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for Grades 9-12

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For Grades 9-12 , week of Apr 17, 2017

1.She’s All-Ivy

Ivy League universities are among the hardest to get into in the world. They have very high standards and attract tens of thousands of applications every year. This spring, however, a New Jersey teenager did something that high school seniors rarely achieve — she got into ALL EIGHT of the Ivies. Ifeoma White-Thorpe of Morris Hills High School in the town of Rockaway now has to choose between Harvard, Yale, Cornell, Columbia, the University of Pennsylvania, Princeton, Dartmouth and Brown. White-Thorpe, a senior and student government president at her school, wants to study biology and pursue a career in global health. She is not the first student to get into all the Ivy League schools, but only four have achieved the feat in the last few years. Choosing a college is one of the biggest education decisions students make. And there are thousands of colleges to choose from. In the newspaper or online, find and closely read stories about a college you might be interested in attending. Use what you read to create a chart showing “Things You Like Most” about the college, as well as “Drawbacks About This College.” Share findings with classmates and discuss.

Common Core State Standards: Conducting short research projects that build knowledge about a topic; organizing data using concrete objects, pictures, tallies, tables, charts, diagrams and graphs.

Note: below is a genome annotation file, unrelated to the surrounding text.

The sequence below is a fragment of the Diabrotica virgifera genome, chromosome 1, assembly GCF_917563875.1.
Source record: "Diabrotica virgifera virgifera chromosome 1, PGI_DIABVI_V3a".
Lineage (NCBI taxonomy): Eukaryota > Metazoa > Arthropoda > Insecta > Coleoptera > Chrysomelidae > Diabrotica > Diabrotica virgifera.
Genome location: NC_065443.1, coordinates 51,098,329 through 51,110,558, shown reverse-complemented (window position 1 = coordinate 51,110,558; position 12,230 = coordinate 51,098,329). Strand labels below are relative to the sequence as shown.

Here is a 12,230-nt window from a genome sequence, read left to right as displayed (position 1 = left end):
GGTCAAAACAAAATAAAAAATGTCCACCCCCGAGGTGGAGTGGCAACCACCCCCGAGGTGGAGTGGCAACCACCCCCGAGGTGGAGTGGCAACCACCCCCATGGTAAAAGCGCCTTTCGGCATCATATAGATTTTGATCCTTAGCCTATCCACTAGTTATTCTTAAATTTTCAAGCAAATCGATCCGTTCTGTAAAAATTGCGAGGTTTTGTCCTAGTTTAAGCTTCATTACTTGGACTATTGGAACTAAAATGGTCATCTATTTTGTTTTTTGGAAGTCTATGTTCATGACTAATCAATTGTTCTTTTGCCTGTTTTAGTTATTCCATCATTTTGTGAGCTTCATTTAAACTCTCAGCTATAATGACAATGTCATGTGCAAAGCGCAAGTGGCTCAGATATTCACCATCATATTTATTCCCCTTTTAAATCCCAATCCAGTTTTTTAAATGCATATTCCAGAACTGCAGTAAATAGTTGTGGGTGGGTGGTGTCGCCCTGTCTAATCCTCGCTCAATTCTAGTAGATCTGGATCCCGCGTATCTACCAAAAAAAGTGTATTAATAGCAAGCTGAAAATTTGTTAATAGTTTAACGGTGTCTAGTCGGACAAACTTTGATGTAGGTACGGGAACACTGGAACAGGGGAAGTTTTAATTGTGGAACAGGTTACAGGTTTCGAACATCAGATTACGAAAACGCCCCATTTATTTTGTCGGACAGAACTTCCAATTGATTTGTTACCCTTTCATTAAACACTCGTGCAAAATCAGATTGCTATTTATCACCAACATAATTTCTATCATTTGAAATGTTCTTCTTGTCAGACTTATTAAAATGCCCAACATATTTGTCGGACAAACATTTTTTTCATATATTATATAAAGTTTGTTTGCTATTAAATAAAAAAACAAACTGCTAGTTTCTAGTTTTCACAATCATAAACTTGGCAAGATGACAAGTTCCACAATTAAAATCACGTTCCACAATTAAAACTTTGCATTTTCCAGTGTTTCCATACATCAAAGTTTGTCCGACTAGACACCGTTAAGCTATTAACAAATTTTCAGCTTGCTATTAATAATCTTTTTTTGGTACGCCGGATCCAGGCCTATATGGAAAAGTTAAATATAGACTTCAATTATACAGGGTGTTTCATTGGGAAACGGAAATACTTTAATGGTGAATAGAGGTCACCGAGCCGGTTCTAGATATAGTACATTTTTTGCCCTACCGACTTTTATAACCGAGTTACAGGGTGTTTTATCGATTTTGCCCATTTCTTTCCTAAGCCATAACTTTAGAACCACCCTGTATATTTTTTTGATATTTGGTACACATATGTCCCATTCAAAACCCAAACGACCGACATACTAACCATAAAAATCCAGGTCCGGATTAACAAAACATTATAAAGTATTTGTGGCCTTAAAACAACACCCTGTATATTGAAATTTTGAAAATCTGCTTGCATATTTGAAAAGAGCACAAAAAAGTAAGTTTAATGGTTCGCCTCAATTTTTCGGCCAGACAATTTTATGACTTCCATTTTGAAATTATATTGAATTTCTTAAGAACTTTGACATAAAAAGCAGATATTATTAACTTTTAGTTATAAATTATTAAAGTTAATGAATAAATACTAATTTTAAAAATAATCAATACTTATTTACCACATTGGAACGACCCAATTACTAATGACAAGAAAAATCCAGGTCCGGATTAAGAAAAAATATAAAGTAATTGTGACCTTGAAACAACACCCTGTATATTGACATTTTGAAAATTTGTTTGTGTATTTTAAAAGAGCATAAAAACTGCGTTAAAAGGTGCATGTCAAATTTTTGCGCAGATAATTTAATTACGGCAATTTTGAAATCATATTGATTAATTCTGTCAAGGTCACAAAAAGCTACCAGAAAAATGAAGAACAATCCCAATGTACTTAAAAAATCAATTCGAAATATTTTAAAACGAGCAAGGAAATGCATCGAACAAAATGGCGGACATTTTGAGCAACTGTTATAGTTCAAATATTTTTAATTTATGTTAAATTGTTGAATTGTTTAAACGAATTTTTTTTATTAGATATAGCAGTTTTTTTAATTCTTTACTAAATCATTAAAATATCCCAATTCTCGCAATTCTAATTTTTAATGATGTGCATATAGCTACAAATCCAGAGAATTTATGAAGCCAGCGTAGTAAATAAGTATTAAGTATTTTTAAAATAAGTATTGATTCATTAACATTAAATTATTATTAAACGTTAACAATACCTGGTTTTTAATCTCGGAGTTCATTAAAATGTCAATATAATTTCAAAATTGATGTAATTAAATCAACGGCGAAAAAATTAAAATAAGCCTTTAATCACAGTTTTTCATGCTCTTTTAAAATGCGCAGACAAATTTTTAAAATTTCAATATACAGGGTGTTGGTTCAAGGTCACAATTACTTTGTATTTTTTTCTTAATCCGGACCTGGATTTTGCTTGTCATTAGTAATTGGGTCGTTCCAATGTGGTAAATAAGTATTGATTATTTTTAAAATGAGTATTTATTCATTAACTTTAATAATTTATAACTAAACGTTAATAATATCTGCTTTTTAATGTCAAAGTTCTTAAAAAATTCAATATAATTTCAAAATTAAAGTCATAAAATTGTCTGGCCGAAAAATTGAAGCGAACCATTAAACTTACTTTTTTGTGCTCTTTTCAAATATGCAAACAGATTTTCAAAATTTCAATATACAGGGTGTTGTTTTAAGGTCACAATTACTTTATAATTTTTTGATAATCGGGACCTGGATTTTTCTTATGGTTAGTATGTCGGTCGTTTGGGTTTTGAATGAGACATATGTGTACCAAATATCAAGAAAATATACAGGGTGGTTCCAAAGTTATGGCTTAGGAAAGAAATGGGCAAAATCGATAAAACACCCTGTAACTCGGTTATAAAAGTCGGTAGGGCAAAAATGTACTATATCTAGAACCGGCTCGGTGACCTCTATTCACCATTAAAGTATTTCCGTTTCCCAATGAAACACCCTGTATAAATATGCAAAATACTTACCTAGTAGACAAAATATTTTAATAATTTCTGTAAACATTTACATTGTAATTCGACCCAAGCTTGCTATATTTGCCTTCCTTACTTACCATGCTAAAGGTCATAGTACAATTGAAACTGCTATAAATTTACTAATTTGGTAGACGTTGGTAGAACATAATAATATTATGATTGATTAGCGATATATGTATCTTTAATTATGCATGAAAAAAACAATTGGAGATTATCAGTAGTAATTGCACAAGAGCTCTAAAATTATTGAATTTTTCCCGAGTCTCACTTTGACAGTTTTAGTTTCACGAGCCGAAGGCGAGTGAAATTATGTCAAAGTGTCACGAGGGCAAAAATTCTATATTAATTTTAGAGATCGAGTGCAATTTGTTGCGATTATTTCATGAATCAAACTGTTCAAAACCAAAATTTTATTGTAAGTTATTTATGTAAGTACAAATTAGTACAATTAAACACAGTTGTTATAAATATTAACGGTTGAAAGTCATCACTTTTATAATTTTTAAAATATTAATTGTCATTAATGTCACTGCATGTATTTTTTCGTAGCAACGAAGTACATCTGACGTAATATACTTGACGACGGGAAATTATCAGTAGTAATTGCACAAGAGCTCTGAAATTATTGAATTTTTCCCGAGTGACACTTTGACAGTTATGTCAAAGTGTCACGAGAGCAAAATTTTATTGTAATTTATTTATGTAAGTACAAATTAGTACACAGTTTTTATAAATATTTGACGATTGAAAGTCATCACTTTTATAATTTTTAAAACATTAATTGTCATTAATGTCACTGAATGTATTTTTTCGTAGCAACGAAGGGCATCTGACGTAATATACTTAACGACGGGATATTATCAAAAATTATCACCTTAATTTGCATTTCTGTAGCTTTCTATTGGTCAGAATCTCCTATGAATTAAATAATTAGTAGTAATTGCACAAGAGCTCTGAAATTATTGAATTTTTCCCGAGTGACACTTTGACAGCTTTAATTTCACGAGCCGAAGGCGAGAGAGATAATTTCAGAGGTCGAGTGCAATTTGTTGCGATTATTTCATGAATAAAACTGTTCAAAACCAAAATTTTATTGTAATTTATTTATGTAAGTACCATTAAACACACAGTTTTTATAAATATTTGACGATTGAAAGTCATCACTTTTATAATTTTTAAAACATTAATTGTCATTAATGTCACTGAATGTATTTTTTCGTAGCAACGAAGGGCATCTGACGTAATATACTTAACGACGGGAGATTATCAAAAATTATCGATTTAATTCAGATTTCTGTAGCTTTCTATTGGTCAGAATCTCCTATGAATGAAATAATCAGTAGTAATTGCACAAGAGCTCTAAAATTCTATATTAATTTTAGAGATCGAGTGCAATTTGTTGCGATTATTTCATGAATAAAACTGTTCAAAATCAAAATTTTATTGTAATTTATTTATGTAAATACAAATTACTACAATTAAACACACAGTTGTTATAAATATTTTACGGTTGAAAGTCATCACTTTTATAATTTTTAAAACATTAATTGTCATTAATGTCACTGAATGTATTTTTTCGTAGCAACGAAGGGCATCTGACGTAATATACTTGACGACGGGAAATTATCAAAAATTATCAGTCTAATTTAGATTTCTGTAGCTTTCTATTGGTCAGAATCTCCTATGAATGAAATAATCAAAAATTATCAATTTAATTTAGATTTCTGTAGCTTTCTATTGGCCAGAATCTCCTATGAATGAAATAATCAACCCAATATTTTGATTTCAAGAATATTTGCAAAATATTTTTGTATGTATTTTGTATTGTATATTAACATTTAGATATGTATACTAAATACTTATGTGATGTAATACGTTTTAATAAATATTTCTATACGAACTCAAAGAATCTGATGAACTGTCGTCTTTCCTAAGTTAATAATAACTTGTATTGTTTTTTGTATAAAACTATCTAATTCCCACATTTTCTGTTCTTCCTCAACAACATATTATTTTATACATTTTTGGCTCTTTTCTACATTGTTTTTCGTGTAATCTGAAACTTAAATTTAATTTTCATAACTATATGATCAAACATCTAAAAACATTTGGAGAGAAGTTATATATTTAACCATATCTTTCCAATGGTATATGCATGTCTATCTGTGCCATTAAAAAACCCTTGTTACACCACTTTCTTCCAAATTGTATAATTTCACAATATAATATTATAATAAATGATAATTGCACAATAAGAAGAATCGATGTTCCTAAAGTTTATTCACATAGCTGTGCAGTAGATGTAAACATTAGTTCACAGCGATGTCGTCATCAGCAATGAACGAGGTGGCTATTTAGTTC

2.Roads and Bridges

Since taking office, President Trump has moved to significantly cut back how much money is spent on government services. But in one area he doesn’t want to cut — he wants to spend more. The president wants to spend $1 trillion or more to repair and upgrade the nation’s roads, bridges, highways, airports and power systems. “We have to build roads. We have to build highways,” Trump told a gathering of business leaders at the White House. To improve roads, bridges and other parts of the nation’s “infrastructure,” the president would need the approval of the U.S. Congress. That may difficult to achieve since many Republican senators and representatives oppose spending money on new programs. Improving the nation’s “infrastructure” would have many benefits for communities, businesses and individuals. In the newspaper or online, find and closely read stories summarizing some of those benefits. Use what you read to write a letter to the editor, detailing benefits you think would be most important.